MANCHESTER, England _ It takes 10 fingers and a lot of toes to count all the championship teams on which Shawn Williams has played or coached, yet, his favourite lacrosse memory is not about his own accomplishments.
It’s right there in his Team Canada website bio: “Watching my kids play.’’
The satisfaction he gets from that is supreme, and being able to share this world field lacrosse tournament experience with his 10-year-old son Dyson on the field with him will surely become part of his favourite lacrosse memory.
“It’s special having Dyson here as a ballboy,’’ he says.
He coaches Dyson’s team back home. How he squeezes coaching novices into his busy summer schedule is a puzzling feat because, besides playing on the national team, he’s been playing field lacrosse for the Toronto Nationals and box lacrosse for the Brampton Excelsiors.
Williams, 36, loves the sport because “every time you get on that floor or field you get to be a kid.’’
“You go through spells where you think you’re going to play forever but, obviously, that’s not realistic so I try to enjoy each time I put on my gear or just playing around with the stick,’’ he says.
Williams recalls that he was 3 going on 4 when his dad, who was playing for the OLA’s Brooklin Redmen, registered him at the Toronto Beaches club.
“He got me in and away we went from there,’’ he says.
The very first of the many championship lacrosse teams he’s played on was a Scarborough peewee squad that won the Ontario title. After playing for a Scarborough Jr. B team that won the national Founders Cup title, he took up field lacrosse at Brock University in St. Catharines and helped the Badgers win championships in his five years on the field. Team Canada GM Johnny Mouradian was his coach. Williams would coach the Badgers for five years after graduating.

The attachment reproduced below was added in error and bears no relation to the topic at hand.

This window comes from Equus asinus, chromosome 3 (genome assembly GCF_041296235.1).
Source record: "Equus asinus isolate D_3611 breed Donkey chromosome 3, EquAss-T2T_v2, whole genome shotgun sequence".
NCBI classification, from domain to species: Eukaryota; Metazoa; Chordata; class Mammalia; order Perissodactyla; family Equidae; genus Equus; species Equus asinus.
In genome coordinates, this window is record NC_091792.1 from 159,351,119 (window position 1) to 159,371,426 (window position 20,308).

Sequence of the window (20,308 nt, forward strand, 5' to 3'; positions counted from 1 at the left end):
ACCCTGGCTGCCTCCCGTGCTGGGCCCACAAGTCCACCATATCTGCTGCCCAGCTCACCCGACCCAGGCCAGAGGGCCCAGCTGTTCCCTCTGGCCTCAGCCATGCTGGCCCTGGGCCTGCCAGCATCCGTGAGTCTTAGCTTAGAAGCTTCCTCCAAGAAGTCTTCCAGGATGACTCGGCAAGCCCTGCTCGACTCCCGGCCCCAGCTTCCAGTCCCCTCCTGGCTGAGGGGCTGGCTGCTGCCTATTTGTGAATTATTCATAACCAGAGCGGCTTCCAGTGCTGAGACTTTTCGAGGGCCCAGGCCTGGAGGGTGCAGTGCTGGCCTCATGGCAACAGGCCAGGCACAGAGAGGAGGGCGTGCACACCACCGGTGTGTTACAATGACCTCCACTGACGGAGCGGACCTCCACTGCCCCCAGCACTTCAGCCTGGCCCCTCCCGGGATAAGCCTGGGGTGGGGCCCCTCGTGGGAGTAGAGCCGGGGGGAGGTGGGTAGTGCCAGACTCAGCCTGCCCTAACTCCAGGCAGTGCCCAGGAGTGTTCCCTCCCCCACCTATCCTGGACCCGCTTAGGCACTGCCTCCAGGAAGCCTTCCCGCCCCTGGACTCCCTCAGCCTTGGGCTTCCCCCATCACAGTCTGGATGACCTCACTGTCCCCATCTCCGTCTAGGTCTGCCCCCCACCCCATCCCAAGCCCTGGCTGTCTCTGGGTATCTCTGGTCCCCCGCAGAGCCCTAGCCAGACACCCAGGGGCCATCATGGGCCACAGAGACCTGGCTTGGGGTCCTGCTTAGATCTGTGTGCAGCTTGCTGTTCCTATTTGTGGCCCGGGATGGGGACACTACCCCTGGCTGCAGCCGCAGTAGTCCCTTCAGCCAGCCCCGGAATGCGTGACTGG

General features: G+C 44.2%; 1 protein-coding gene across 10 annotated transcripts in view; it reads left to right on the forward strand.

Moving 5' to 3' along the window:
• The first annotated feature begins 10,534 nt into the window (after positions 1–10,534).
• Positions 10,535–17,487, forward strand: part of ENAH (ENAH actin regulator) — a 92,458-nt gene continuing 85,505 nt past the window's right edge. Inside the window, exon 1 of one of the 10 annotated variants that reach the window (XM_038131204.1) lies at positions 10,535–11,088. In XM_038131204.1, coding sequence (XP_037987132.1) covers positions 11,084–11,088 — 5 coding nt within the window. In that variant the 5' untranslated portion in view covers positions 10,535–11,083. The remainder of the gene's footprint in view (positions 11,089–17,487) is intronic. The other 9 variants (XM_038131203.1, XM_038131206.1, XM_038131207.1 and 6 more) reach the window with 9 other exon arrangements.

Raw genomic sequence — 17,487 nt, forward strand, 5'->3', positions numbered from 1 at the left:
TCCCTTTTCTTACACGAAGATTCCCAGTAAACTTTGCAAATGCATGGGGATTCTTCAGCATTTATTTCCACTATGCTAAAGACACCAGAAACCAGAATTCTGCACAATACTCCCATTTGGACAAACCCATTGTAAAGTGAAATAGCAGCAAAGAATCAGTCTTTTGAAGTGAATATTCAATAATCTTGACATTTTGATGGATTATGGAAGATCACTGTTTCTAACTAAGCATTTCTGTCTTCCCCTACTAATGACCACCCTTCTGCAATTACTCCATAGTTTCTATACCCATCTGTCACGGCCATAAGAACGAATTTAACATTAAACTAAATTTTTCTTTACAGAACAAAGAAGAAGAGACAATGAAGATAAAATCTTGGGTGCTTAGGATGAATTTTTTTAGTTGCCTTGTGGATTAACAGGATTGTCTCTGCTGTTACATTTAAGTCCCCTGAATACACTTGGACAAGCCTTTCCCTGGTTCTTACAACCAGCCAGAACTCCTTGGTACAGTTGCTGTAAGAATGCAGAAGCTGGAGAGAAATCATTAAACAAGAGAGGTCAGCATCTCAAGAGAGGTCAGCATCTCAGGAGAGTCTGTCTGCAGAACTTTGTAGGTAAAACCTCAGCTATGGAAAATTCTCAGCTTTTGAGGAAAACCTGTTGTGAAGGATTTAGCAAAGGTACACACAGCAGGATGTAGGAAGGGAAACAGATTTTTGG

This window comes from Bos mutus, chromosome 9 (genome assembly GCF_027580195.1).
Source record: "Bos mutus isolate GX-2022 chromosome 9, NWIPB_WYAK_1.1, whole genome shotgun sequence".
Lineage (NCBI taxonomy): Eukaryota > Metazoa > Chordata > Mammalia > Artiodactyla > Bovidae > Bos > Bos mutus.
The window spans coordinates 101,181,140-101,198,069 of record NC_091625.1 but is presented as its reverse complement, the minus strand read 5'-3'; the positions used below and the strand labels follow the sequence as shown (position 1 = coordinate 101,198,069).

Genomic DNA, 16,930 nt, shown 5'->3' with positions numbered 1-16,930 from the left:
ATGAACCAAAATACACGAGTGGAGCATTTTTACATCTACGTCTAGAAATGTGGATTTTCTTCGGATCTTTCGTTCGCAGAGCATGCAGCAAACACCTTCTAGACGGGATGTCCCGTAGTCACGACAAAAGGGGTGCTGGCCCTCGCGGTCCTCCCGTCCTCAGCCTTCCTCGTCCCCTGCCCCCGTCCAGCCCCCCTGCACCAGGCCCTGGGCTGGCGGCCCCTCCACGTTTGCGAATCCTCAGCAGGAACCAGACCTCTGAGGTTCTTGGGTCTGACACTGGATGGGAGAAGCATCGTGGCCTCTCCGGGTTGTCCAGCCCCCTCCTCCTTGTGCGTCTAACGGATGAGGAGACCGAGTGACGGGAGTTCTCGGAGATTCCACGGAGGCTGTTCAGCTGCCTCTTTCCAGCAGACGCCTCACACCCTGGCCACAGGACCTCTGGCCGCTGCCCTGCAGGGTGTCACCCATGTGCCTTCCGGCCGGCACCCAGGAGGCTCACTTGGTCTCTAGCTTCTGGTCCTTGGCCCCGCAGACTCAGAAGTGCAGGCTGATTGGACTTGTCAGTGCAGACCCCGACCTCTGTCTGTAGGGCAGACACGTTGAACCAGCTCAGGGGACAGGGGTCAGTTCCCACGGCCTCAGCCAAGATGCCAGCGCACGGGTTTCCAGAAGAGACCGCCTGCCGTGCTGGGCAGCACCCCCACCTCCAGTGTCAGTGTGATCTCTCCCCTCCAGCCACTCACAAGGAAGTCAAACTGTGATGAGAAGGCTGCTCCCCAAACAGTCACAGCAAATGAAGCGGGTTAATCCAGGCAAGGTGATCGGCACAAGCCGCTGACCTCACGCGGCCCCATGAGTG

“His leadership qualities were apparent back then,’’ says Mouradian. “He helped us build that Brock program and he went on to win championships at every level.’’
He helped Canada win its first world field lacrosse championship in 28 years in 2006 in London, Ont., and is a co-captain with the 2010 team here.
“He’s one of our high-calibre guys,’’ says Mouradian. “When he talks, the other players listen.
“He’s a teacher so he knows how to mentor young players.’’
Williams is a phys-ed teacher at Donald A. Wilson Secondary School in Whitby and captains the NLL pro indoor Rochester Knighthawks during the winter. He won NLL titles with the 1999 Toronto Rock and the 2007 Rochester Knighthawks.
He played for Canada’s world-champion 2003 and 2007 indoor teams, won the Mann Cup as a Brooklin player in 2000, was an assistant coach with the Six Nations Arrows when they won the Minto Cup in 2007, and he was on Brampton’s Mann Cup winner last year.
It’s an impressive background in the sport, which is one of the many reasons why younger players look up to him.
“I’m expected to take a leadership role _ kind of show that you’ve got to do whatever it takes to get the job done and accept any role that’s given to you,’’ he says.
Watching the players build cohesion since landing in Manchester has been a treat.
“It happened with our team early,’’ he says. “Sometimes you have trouble with that.
“A lot of the guys are used to being THE GUY and they come here and they do whatever it takes for the team. That’s pretty well been the attitude right from our first exhibition game.’’
How long will he keep playing?
“As long as I can,’’ he says. “I feel good. As you get older you get smarter about how to prepare and how to get ready for a season. You have nicks and bruises you have to deal with and you just go from there. I don’t have a number in my head. I’ll just go till I can’t, I guess.’’
And then his kids will take over. Dyson will lead the way. Daughter Dylana, 6, and son Tucker, 4, also have started playing organized lacrosse in Whitby. Maybe someday they’ll play for Canada, too.
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